“Basically it will be a combination of Economic Planning Unit previously under the prime minister’s office, and perhaps the industry portion of the Ministry of International Trade and Industry,” Oh said.
During the electoral campaign, the opposition promised to downsize the prime minister’s office, which had 28 separate ministries under the Najib Razak administration. Mahathir said discussions on cabinet appointments would take place on Saturday.
“This is to give time for parties to decide which ministry they want to be in and who will be in it,” Mahathir said.
When asked whether Anwar will be given a cabinet-level position, Mahathir replied that the law requires that the jailed politician must first become a member of parliament.
“That process can take a long time. It will be decided when the time comes,” Mahathir said.
On foreign affairs, Mahathir said he wanted to maintain good relations with other countries, while remaining neutral on controversial issues.
“Malaysia is a trading nation and we want to ensure the market for Malaysia is as large of possible,” he said.
Mahathir was apparently reacting to news reports that China had urged him to uphold the bilateral agreements between Beijing and Kuala Lumpur.
“Some foreign powers may want to impose sanction to countries that are not doing what they want, but big powers will not influence our policies,” Mahathir said without elaborating.
On Thursday, Mahathir told reporters that he had no problem with China’s Belt and Road Initiative (BRI), a wide-reaching infrastructure program that includes the 688-kilometer (430-mile) East Coast Railway Link, a railroad that would connect the west coast to the east coast of peninsular Malaysia.
But Mahathir added that his government “would not like to see too many warships in this area, because [a] warship attracts other warships.”
Changing of the guard
A few top government officials are facing the risk of being removed from their positions, Mahathir also told reporters.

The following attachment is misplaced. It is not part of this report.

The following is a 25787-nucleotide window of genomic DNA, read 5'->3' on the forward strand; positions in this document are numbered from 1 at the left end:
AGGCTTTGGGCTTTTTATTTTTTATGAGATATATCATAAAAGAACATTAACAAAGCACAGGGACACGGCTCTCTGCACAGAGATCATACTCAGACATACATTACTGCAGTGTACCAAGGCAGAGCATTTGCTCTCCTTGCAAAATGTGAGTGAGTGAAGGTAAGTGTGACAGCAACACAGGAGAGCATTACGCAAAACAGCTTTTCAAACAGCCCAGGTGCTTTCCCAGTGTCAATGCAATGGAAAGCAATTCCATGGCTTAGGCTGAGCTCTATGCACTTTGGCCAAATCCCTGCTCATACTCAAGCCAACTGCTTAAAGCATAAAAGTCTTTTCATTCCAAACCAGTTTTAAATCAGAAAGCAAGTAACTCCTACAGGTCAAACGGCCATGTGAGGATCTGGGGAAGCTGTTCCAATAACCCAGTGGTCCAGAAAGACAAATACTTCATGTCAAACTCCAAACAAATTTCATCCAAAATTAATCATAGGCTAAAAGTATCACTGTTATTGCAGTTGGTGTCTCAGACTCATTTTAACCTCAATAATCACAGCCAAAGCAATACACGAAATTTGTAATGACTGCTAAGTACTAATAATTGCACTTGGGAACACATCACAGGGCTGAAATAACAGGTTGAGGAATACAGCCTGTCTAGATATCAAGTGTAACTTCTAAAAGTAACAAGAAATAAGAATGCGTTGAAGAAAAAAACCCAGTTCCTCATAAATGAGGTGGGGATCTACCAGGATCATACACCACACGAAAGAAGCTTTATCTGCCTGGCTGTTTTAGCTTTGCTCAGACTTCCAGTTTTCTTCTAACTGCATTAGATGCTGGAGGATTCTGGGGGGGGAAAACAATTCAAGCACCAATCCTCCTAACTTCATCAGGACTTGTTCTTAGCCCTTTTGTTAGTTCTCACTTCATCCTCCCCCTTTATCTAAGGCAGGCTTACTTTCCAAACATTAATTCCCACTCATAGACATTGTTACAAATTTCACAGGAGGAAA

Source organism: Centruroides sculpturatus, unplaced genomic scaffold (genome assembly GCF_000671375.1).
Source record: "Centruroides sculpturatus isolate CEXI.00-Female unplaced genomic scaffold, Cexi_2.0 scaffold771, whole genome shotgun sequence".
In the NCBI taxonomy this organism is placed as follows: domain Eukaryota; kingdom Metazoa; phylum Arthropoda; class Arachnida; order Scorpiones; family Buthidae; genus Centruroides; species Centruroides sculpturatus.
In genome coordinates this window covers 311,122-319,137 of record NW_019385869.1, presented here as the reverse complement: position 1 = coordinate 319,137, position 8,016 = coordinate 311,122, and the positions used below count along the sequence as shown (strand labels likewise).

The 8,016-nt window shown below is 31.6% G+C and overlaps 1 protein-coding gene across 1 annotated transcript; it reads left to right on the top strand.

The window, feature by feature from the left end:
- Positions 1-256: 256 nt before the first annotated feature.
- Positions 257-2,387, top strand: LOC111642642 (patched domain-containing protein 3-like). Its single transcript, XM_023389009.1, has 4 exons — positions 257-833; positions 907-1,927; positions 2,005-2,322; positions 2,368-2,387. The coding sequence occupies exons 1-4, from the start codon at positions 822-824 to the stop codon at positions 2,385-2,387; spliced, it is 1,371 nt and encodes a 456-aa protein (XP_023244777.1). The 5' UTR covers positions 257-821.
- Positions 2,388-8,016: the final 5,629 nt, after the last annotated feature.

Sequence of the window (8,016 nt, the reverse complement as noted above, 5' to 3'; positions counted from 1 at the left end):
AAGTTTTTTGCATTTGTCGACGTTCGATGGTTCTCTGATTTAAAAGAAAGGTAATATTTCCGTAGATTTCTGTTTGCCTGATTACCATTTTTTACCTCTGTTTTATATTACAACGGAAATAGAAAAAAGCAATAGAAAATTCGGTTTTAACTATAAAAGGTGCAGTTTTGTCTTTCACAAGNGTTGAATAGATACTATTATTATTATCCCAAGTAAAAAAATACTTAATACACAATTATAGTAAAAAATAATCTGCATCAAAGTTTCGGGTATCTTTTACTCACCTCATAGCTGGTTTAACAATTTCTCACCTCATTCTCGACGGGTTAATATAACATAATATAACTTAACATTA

“Our intention is to go for people who have shown a tendency to be corrupt or who have committed known corrupt acts,” Mahathir said.
Mahathir did not name names, but analysts said among those in the firing line could be Attorney General Apandi Ali, who had cleared Mahathir’s predecessor, Najib, of corruption allegations related to state fund 1Malaysia Development Berhad (1MDB).
The U.S. Department of Justice is trying to recover more than $1.7 billion in real-estate and other assets allegedly siphoned off through complex transactions from 1MDB, which Najib formed in 2009 ostensibly to pursue projects that would benefit Malaysian citizens through development projects.
Court documents allege that about U.S. $681 million of 1MDB funds were diverted into Najib’s personal bank accounts, but Najib said the money came as a political donation from a member of the Saudi royal family.
“At the moment the AG [attorney general] has undermined his own credibility. He has hidden evidence of wrongdoing and that is wrong under the law,” Mahathir said.
Mahathir was sworn in as Malaysia’s seventh prime minister on Thursday, a day after the coalition he led defeated the nation’s longest-ruling coalition, Barisan Nasional, in the 14th general election. PH garnered 113 seats out of the contested 222 parliamentary seats.
Correction: This story was updated to reflect that Wan Azizah Wan Ismail did not take the oath of office as deputy prime minister.